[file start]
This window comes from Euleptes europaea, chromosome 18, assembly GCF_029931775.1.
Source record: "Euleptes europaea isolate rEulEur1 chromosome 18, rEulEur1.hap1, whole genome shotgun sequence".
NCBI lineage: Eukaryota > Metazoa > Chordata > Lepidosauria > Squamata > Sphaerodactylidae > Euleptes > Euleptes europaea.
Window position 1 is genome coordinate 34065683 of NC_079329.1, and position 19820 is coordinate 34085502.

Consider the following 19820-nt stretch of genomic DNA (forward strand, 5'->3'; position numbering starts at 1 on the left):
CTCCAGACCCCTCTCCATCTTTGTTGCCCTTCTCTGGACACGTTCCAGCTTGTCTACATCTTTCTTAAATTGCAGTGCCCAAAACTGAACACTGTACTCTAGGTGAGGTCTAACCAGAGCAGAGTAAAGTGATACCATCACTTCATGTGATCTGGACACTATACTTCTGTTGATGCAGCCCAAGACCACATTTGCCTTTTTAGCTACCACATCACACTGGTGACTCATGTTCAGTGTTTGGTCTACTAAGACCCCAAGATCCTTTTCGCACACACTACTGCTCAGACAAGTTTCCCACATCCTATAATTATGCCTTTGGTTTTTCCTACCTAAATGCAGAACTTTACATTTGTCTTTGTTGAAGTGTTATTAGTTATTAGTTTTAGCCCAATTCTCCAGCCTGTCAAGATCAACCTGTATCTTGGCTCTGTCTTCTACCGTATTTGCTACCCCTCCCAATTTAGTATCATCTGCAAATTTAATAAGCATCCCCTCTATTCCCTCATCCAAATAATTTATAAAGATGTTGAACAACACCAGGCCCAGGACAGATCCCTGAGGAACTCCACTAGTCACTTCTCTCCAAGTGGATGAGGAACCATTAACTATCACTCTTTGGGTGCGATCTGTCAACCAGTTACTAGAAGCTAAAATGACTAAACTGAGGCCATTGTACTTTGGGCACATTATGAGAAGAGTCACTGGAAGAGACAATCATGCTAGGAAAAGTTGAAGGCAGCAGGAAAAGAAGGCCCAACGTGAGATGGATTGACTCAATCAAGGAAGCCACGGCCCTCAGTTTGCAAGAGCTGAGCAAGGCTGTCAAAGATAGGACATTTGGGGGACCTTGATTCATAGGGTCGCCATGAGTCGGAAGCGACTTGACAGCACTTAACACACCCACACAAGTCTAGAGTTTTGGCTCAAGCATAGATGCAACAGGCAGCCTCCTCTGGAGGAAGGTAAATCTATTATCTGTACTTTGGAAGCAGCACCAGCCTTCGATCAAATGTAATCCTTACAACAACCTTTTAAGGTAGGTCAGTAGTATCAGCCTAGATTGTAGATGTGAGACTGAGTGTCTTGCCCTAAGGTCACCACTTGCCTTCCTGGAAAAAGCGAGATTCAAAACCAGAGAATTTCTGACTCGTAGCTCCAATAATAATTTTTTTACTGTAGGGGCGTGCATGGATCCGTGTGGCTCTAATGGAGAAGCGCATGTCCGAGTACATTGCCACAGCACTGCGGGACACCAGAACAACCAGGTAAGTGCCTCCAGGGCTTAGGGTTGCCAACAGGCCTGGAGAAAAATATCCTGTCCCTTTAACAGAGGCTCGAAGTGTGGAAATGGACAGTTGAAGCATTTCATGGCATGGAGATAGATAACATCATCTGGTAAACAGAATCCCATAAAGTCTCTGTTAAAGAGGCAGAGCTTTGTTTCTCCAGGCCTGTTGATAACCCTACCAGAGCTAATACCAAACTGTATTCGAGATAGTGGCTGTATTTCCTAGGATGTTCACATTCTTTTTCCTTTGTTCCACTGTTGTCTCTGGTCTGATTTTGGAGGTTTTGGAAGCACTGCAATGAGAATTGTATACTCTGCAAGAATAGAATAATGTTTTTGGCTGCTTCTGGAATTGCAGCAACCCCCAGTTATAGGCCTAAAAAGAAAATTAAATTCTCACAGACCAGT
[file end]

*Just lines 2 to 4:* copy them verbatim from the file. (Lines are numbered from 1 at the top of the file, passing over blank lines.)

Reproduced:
Source record: "Euleptes europaea isolate rEulEur1 chromosome 18, rEulEur1.hap1, whole genome shotgun sequence".
NCBI lineage: Eukaryota > Metazoa > Chordata > Lepidosauria > Squamata > Sphaerodactylidae > Euleptes > Euleptes europaea.
Window position 1 is genome coordinate 34065683 of NC_079329.1, and position 19820 is coordinate 34085502.